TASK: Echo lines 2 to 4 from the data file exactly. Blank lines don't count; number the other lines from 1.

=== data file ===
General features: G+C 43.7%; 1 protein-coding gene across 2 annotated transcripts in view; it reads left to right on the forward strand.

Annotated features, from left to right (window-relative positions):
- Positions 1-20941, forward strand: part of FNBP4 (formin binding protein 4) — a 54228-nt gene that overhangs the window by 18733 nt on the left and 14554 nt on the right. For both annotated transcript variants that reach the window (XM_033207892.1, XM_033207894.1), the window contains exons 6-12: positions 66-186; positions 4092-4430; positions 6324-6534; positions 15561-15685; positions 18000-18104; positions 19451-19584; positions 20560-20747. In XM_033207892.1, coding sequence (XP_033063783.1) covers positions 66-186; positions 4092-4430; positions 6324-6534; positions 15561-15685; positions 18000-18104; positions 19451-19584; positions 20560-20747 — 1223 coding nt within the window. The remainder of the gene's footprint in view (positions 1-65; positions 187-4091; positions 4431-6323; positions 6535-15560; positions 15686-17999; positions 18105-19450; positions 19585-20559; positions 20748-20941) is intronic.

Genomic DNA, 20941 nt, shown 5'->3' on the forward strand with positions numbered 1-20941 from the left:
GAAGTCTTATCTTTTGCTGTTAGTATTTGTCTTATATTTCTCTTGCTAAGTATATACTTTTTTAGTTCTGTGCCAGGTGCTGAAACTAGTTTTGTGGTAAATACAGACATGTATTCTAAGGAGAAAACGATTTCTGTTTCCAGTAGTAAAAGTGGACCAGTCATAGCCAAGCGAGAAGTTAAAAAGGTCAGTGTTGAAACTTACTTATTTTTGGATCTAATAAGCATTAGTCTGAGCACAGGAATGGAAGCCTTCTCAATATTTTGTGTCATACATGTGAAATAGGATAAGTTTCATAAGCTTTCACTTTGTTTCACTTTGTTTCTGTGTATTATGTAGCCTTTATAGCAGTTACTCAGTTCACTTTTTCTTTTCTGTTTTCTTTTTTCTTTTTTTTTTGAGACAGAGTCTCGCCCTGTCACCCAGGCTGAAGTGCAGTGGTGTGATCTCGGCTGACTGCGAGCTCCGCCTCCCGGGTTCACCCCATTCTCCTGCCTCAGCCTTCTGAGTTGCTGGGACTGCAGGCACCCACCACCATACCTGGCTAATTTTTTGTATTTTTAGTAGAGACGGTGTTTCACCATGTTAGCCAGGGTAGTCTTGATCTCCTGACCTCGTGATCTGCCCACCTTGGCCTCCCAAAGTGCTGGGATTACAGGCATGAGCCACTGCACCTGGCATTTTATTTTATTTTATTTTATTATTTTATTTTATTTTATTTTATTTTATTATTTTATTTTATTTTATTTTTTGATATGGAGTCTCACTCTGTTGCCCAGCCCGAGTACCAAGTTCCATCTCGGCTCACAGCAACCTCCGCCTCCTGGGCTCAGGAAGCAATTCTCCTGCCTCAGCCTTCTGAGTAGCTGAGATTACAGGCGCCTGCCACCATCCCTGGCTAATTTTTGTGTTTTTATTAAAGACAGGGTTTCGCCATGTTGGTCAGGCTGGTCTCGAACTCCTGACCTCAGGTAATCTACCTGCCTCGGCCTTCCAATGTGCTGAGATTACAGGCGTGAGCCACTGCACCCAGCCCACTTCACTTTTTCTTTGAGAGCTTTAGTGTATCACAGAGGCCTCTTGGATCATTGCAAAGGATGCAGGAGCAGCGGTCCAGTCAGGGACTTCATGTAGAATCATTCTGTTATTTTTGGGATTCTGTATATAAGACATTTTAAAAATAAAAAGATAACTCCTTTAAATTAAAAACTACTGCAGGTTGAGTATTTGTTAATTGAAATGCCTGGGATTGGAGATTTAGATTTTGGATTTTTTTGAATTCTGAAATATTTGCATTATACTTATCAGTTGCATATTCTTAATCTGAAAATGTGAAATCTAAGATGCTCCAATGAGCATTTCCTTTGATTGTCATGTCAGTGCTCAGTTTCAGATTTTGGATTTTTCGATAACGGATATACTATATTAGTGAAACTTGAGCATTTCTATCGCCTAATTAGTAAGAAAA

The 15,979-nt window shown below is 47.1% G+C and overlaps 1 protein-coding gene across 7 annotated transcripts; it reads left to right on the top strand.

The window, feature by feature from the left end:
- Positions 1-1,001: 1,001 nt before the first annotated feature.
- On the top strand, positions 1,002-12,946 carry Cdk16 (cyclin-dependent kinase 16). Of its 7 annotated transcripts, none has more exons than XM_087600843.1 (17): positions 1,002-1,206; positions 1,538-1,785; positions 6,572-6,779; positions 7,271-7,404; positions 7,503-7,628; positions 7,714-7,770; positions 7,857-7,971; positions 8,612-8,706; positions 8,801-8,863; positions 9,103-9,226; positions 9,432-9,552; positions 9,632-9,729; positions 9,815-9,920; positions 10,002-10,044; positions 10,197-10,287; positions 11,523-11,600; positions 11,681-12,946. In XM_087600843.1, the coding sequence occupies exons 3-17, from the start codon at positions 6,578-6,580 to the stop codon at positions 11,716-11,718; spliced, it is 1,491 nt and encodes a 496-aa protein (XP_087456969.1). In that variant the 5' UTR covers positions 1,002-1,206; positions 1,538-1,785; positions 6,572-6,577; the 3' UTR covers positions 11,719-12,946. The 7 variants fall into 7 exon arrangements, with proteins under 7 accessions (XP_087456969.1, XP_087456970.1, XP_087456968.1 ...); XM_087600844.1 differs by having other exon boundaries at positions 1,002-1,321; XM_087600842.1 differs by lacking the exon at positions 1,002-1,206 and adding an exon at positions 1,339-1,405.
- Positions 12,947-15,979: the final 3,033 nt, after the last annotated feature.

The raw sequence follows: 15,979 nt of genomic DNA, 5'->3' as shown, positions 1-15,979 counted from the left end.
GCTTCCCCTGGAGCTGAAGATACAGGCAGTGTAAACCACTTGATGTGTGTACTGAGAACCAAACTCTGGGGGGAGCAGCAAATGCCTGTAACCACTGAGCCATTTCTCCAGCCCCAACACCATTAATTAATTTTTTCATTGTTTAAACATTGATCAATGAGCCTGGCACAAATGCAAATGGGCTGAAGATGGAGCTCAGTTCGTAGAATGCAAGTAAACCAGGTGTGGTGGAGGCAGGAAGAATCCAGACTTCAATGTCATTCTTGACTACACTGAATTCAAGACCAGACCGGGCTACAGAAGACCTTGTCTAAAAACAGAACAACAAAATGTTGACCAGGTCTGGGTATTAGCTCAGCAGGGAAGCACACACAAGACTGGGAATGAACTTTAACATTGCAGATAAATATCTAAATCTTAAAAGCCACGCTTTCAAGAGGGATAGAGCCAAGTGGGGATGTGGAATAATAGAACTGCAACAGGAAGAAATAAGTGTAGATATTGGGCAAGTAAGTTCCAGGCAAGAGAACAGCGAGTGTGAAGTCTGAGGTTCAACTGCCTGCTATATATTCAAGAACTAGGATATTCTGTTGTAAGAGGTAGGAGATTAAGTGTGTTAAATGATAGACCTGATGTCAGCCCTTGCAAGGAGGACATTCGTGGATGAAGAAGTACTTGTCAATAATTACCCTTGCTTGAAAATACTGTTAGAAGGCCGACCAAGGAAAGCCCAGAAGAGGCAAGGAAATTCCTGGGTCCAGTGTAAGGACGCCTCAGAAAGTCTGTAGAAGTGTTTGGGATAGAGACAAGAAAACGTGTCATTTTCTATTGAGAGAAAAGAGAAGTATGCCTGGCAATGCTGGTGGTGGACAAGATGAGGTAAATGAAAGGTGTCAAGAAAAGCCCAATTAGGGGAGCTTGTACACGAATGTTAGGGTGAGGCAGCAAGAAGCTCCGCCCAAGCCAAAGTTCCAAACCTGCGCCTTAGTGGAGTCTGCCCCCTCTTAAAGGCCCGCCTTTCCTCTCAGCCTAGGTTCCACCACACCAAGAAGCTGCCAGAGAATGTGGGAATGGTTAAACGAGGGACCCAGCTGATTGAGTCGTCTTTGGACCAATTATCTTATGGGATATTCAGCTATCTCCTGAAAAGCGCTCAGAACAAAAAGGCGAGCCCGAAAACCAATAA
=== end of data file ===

Annotated features, from left to right (window-relative positions):
- Positions 1-20941, forward strand: part of FNBP4 (formin binding protein 4) — a 54228-nt gene that overhangs the window by 18733 nt on the left and 14554 nt on the right. For both annotated transcript variants that reach the window (XM_033207892.1, XM_033207894.1), the window contains exons 6-12: positions 66-186; positions 4092-4430; positions 6324-6534; positions 15561-15685; positions 18000-18104; positions 19451-19584; positions 20560-20747. In XM_033207892.1, coding sequence (XP_033063783.1) covers positions 66-186; positions 4092-4430; positions 6324-6534; positions 15561-15685; positions 18000-18104; positions 19451-19584; positions 20560-20747 — 1223 coding nt within the window. The remainder of the gene's footprint in view (positions 1-65; positions 187-4091; positions 4431-6323; positions 6535-15560; positions 15686-17999; positions 18105-19450; positions 19585-20559; positions 20748-20941) is intronic.

Genomic DNA, 20941 nt, shown 5'->3' on the forward strand with positions numbered 1-20941 from the left: